Thursday, December 30, 2004

Pioneer Press says Lautenschalger is "Grandstanding"

Yesterday I said that it would be churlish of me to suggest that Wis. Atty General Peg Lautenschlager wanted to prosecute the Chai Vang case because she plans to run for re-election in 2006 (the trial is set for Sept., 2005).

The St. Paul Pioneer Press has no such qualms. Here's Churly!

We're inclined to agree with the cynics who think this is more about politics than prosecutorial discretion. After all, it's certainly no coincidence that Lautenschlager will be up for re-election in 2006.

It's also important to note that Lautenschlager is trying to live down a DWI conviction. Adding insult to injury, she was in a state-owned vehicle earlier this year when she was pulled over and refused to submit to a sobriety test.

Clearly, a victory in the high-profile Chai Vang case would do much to erase these blemishes.

The Pioneer Press notes that taking the case could backfire on her as well. If, for example, the case ends in acquittal for Vang due to some error in procedure, the Pioneer Press suggests this would end her career. I don't think that's likely, though. So far there's been nothing to suggest any procedural loophole exists. But it's a long time until September.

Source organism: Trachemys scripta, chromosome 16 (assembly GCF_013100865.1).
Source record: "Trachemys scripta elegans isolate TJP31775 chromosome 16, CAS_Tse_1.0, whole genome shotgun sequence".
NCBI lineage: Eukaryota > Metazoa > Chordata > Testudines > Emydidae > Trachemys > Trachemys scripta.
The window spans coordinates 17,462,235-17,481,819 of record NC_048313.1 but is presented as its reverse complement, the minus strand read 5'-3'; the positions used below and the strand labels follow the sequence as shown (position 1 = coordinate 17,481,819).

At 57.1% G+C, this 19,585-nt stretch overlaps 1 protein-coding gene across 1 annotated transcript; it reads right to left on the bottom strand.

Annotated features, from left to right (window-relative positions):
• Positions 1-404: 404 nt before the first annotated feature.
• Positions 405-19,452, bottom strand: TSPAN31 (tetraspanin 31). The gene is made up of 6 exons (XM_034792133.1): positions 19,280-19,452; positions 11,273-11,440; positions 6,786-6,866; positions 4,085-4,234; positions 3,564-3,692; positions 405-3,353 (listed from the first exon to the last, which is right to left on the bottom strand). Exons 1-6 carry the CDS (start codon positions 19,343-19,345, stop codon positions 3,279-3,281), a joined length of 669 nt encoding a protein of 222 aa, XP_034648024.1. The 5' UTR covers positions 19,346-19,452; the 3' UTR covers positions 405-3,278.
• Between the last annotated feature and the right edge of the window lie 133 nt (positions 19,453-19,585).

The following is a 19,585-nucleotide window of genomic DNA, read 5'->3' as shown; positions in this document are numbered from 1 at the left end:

The editorial continues:

Our problem with all this goes beyond the crass political motives obviously at work here. By taking over the case, Lautenschlager increases the profile and tension in an already tense and highly scrutinized case. Moreover, injecting herself — and her politics — into the case will only fuel arguments from all quarters that this case was handled in anything but a routine manner.

While some would argue that the state is only being prudent in paying special attention to this case, we think just the opposite. It should be handled like any other case. Sticking to that simple premise will ensure a fair and speedy trial for all.

Speedy? I wish. A speedy trial would probably be appreciated by the families of the victims. But we've got to wait until September for the trial to even begin! I'm sure the delay works well for Lautenschalger, though. September is that much closer to election day.

(Or am I being churlish?)


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